Referring to the Nov. 19 letter from David White, executive director of the Ohio Livestock Coalition, nagging at Alan Guebert for contending the blame for overuse of antibiotics be placed in the lap of the livestock industry, one would have to question if Mr. White reads only the bulletins from the Farm Bureau and neglects those from the USDA?
Guebert’s column was based on the report from the “New England Journal of Medicine” and the USDA. The former organization, founded in 1871, is considered ethically beyond reproach, with no vested interest other than the health and welfare of the citizens of our country.
Mr. White is indeed obtuse, as even he must realize that the animal industry raising millions of animals in CAFOs uses more than 70 percent of the antibiotics in the United States in animal agriculture.
Cipro, a powerful antibiotic heard about so much on the news recently due to the anthrax outbreak, comes under the class of drugs called flouroquinolones, recently pulled by the USDA from use in the animal industry.
This was not done on the spur of the moment. It was done because the “New England Journal of Medicine” study was based on “sound science.”
Abbott Laboratories agreed to the ban of Enfofloxacin, the animal form of Cipro, as evidence mounted of bacterial resistance to the drug. Bayer, however, refused to comply and continues to promote the use of Enfofloxacin in the poultry industry.
The University of Illinois recently found tetracycline-resistant genes in swine lagoons, in the animals guts, and in groundwater downgrade from two pig raising facilities in Illinois. This raises the additional public health danger of horizontal spread of antibiotic resistant genes from food animals, to humans, and to wildlife – not a concern when animals were raised in smaller numbers.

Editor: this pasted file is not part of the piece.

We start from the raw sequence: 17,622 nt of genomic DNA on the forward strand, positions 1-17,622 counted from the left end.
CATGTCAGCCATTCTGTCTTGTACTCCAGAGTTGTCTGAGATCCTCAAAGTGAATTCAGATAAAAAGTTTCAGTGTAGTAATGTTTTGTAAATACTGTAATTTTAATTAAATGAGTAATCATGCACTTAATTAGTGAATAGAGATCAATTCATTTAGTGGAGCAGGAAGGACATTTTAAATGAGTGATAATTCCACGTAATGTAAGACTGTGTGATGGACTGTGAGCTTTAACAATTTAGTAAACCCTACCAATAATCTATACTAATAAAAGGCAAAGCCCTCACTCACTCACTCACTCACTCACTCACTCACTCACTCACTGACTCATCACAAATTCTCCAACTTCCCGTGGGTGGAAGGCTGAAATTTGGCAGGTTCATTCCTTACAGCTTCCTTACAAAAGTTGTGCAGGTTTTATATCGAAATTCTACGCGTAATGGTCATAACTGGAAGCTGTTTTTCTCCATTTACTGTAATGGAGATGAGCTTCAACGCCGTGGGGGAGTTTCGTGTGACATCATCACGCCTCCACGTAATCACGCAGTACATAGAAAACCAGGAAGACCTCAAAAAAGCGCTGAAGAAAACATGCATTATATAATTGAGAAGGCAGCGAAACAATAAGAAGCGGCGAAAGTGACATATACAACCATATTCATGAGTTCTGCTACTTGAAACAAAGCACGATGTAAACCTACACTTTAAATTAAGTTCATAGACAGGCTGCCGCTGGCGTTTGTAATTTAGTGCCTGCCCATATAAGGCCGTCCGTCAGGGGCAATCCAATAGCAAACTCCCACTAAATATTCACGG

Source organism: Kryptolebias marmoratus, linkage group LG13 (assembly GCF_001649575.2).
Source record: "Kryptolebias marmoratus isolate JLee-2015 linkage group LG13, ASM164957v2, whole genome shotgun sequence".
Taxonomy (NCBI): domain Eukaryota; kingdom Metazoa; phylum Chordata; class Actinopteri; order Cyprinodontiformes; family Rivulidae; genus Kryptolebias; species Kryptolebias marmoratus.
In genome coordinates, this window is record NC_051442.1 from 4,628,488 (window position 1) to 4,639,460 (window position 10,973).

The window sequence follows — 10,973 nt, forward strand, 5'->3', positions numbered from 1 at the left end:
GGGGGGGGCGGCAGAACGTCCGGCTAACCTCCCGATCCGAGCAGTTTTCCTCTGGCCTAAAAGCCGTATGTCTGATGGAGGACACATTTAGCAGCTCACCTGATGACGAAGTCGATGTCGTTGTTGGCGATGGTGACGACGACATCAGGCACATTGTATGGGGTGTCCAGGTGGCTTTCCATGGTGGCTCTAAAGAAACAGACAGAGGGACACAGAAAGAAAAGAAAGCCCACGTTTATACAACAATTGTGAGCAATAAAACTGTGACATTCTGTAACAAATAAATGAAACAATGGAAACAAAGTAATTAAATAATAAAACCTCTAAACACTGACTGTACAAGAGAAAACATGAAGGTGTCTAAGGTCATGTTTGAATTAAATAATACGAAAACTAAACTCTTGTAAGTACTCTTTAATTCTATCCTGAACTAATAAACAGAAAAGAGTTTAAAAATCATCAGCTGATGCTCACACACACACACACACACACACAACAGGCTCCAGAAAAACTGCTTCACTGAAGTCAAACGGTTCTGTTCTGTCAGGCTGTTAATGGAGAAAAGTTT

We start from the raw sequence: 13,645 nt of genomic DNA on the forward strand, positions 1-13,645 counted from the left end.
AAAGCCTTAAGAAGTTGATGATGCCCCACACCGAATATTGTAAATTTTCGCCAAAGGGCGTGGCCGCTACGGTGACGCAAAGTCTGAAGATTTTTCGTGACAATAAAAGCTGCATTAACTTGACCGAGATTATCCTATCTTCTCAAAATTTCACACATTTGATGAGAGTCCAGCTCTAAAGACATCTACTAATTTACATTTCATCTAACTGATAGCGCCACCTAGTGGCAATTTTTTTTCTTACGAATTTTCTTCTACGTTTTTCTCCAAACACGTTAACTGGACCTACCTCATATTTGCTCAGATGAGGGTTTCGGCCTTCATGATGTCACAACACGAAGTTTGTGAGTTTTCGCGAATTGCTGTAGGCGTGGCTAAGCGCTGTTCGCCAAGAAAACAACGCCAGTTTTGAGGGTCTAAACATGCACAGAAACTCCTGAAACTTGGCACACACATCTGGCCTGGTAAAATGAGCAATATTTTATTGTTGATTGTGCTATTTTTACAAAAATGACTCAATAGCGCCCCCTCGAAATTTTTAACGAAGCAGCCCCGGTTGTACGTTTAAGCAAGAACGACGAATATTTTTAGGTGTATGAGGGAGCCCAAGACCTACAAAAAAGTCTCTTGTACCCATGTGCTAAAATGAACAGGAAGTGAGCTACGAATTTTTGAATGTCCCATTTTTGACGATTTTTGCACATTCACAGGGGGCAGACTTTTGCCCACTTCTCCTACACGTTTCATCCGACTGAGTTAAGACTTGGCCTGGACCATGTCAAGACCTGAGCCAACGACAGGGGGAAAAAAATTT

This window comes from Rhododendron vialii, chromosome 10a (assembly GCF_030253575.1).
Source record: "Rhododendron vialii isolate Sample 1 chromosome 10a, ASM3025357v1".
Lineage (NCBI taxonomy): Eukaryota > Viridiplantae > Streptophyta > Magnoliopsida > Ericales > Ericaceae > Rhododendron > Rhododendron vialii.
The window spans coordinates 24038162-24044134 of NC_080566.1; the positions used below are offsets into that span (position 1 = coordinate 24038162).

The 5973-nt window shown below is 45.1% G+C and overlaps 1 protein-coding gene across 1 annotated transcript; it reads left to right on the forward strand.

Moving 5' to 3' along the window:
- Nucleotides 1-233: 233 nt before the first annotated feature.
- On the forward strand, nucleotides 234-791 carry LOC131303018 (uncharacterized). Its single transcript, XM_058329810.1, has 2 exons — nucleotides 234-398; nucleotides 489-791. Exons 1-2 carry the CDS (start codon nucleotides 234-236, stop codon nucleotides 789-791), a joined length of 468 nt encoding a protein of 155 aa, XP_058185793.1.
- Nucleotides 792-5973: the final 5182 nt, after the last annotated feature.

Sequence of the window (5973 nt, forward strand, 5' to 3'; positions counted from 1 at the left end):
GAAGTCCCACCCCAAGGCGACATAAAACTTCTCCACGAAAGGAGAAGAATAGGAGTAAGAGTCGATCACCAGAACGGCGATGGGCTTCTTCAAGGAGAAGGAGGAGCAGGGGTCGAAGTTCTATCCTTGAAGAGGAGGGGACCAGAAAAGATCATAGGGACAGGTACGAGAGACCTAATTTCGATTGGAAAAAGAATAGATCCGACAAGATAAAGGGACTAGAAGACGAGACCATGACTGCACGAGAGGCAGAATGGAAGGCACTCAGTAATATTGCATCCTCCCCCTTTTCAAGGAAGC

Add to this sad story the persistence of five animal viruses representing picoma, rota, parvo, adeno, and herpes viruses found to persist up to six months in nonaerated conditions. At time of land application this may lead to environmental contamination with pathogens.
Add to this the lack of security at the industrial confinement feeding operations – closing the gates at night is considered secure.
If an epidemic does break out in this country, the finger of blame will not be pointed at Bin Laden. It will be pointed at the livestock industry.
My advice, rather than taking “the bigger is better” route to promote the livestock industry, go down the moral path of “smaller is safer.” It is better for rural communities, family farmers, the environment, the animals, the consumers, and especially the neighbors.
No one is against the livestock industry growing, it is the method of growth they are against. There is a correct way and a wrong way, and for long-term growth, the correct way is best.
Mary G. Gibson
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